Jess Chen, Johannes Moenius, and Serene Ong
According to an Oxford University study, more than 50 percent of all US jobs are susceptible to automation within the next two decades. Robots, which have previously been confined to the manufacturing sector, are now entering the service sector, where 90 percent of American employees work. Some service professions, such as tax preparers, freight agents, and cashiers, face close to certain risk of elimination. Others, such as physicians, social workers, and many education-related jobs, face almost no risk at all.
Job automation will hit certain metropolitan areas significantly harder than others. Low-wage cities like Las Vegas, Nevada; Orlando, Florida; and Riverside–San Bernardino, California currently have the highest shares of jobs that are susceptible to automation. This map illustrates the share of jobs automatable for all 421 metropolitan statistical areas (MSA). The bubble sizes are proportional to the number of workers employed in the MSA in December 2016. The bubble colors display the share of those jobs that can technically be “automated away” in the next twenty years. As the map shows, almost all large metropolitan areas can lose over 55 percent of their current jobs due to automation. The ones that fare better than others include high-tech centers like Silicon Valley, California, and Boston.
Joseph G. Grzywacz, Neena Gopalan, and Fiorella L. Carlos Chavez
The Cambridge Handbook of the Global Work-Family Interface is a response to growing interest in understanding how people manage their work and family lives across the globe. Given global and regional differences in cultural values, economies, and policies and practices, research on work-family management is not always easily transportable to different contexts. Researchers have begun to acknowledge this, conducting research in various national settings, but the literature lacks a comprehensive source that aims to synthesize the state of knowledge, theoretical progression, and identification of the most compelling future research ideas within field. The Cambridge Handbook of the Global Work-Family Interface aims to fill this gap by providing a single source where readers can find not only information about the general state of global work-family research, but also comprehensive reviews of region-specific research. It will be of value to researchers, graduate students, and practitioners of applied and organizational psychology, management, and family studies.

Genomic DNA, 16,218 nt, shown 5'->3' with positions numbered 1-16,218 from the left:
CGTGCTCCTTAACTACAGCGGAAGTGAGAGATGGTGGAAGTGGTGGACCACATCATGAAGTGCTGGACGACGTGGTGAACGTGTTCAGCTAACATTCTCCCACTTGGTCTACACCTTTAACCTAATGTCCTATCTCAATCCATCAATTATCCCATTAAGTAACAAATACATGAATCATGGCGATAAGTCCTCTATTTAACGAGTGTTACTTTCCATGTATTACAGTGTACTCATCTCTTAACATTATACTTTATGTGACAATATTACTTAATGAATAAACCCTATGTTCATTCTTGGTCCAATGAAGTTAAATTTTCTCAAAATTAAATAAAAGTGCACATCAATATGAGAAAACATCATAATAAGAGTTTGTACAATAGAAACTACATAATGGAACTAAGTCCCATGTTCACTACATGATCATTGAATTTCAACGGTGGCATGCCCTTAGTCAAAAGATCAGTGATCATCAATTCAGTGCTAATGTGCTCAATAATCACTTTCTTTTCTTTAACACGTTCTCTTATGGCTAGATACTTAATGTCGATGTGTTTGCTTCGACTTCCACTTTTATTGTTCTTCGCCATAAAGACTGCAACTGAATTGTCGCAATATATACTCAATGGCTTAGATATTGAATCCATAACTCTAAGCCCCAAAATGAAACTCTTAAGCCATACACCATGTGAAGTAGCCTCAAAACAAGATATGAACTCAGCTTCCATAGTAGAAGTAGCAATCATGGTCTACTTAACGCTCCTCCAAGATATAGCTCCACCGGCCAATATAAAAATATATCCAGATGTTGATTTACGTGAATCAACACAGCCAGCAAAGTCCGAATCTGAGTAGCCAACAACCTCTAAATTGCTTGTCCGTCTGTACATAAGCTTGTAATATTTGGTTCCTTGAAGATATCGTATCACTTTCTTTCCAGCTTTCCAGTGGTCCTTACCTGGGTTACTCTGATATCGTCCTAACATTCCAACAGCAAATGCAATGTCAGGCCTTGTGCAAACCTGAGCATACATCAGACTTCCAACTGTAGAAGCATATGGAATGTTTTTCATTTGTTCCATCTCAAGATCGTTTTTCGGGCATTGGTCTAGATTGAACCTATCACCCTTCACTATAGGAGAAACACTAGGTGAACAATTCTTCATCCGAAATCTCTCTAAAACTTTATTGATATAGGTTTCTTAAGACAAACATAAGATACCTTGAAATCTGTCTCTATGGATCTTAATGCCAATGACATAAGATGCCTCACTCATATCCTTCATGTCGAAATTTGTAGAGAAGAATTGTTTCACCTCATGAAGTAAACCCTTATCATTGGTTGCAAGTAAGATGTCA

Anshu Kishore, Johannes Moenius, and Serene Ong
India is the world’s second-most populous country with more than a billion inhabitants. It is the seventh largest country in terms of area. The data provided by the Census of India in 2011 offers insight into how India is evolving from a developing to a developed country.
This economic atlas was a student project that provides an overview of the socioeconomic conditions in India at the district level. It is presented in a story map format, which allows scrolling through the content easily, while at the same time interacting with the maps. An exploration of the atlas reveals that the level of economic development, as characterized by the variables selected, varies widely.
Such variables as population growth, literacy rate, access to safe drinking water, banking, and homeownership jointly reveal both the degree of geographic inequality as well as some surprising aspects about the Indian economy. Ultimately, the atlas and its underlying data can be used to inform policy makers which regions need additional attention as well as show businesses where to locate if they are interested in entering the Indian market.